Note: Provencal herbs include thyme, majoram, oregano, basil, savory, lavender. In supermarkets you will find all sorts of spices - Italian, Moroccan etc but no French. The Italian mix comes the closest or, make your own or, settle for Bouquet Garni or a bayleaf.

It is a Crockpot! so put all the ingredients in at once, close the lid, pour yourself a glass of wine and sit in the sun. Takes 4-6 hours

©2011 My Novel Idea by Ann Etcell-Ly/All Rights Reserved

Saturday, 13 August 2011

Tamil Tigress by Niromi de Soyza

The big I understand it

Sri Lanka (formerly Ceylon) is a small island in the Indian Ocean off the cost of India which has been inhabitated by the Sinhalese and Tamils since 2BCE.  It became a British Colony 1802-1948 and  became well known for its exports of tea, coffee, cinnamon and  rubber. The major religions include Hindu, Muslim, Buddhism and Christianity.

In 1948 Sri Lanka gained its independence and the Sinhalese quickly took control to redress the imbalance caused by the British who had favoured the Tamil's work ethic and educational ambitions. Sinhalese were given employment and university placement which angered the Tamils who said it should be based on merit. Ethnic clashes became common in the 50's, 60's, 70's and 80's and culminated in the bloody genocide and human rights abuses, watched by the world in 2009, when at the hands of the Sri Lankan Armed Forces, the Sinhalese and Indian Governments the Tigers were annihilated.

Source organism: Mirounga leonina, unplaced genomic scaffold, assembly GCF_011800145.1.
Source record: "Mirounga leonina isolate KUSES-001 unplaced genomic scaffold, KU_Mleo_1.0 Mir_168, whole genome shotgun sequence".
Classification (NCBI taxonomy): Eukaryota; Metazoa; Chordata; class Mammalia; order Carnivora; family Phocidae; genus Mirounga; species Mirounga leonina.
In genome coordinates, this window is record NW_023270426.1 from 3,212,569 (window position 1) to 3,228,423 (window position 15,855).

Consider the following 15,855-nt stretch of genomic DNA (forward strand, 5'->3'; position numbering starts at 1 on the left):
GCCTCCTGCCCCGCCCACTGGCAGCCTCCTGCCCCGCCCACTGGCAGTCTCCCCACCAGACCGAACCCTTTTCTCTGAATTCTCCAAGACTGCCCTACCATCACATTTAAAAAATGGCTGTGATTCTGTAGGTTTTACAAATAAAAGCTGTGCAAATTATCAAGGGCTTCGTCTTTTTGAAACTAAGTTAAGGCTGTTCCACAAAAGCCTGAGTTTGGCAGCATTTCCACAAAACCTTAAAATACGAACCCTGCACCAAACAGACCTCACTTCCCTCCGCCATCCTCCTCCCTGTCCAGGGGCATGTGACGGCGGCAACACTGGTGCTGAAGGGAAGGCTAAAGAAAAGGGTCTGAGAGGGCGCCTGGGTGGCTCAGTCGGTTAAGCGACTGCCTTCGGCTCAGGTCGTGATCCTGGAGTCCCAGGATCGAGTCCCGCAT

The quest for justice and freedom is not new to the human condition. In Sri Lanka it was the children and young adults who took up guns and put their bodies on the line for Tamil Eelam - the quest for an independent Tamil State. For children to think they could challenge the unitary government of Sri Lanka and India (which is the seventh largest country and tenth largest economy in the world) was both heroic and foolish and  in retrospect very under-informed??

Niromi was one such child, who at 17, joined the first female unit of Tamil Tigers. She took up a gun to achieve altruistic goals only to find herself questioning the methods, lawlessness and the human sacrifice expected of the Tigers' leadership and their individual agendas - the tit for tat reprisals, the in-fighting, torture and murder. 

From 1983-2009 civil war and unrest against the government was waged in a sophisticated, well funded, well resourced and brutal war by the LTTE Liberation Tigers of Tamil Eelam taking on the Sri Lankan Armed forces of 230,000 active soldiers.

 "April 1987 saw some of the worst violence in the country. Scores of Tamils were murdered by Sri Lankan armed forces...and in revenge the Tigers massacred Sinhalese civilians..." p64

Niromi's Story of Survival

She was an educated, privileged, middle class student who by 1987 had become both wiser and even more disallusioned having seen her comrades fall around her in the line of duty, clutching their wounds and calling their mothers' names as they died.

Child soldiers quickly lost their innocence and frequently turned on each other in true Lord of the Flies fashion.

While her younger sister pinned posters of pop stars to her bedroom wall, Niromi  found herself starving, shoeless, menstruating, covered in lice and dermatitis, running through the jungle with her unit dodging soldier's bullets. All the while clutching AK-47 and M16's, T56 and ATKMs, RPG's and G3's supplied by a global network (many of whom denounced the terrorist group) and paid for by overseas Tamils.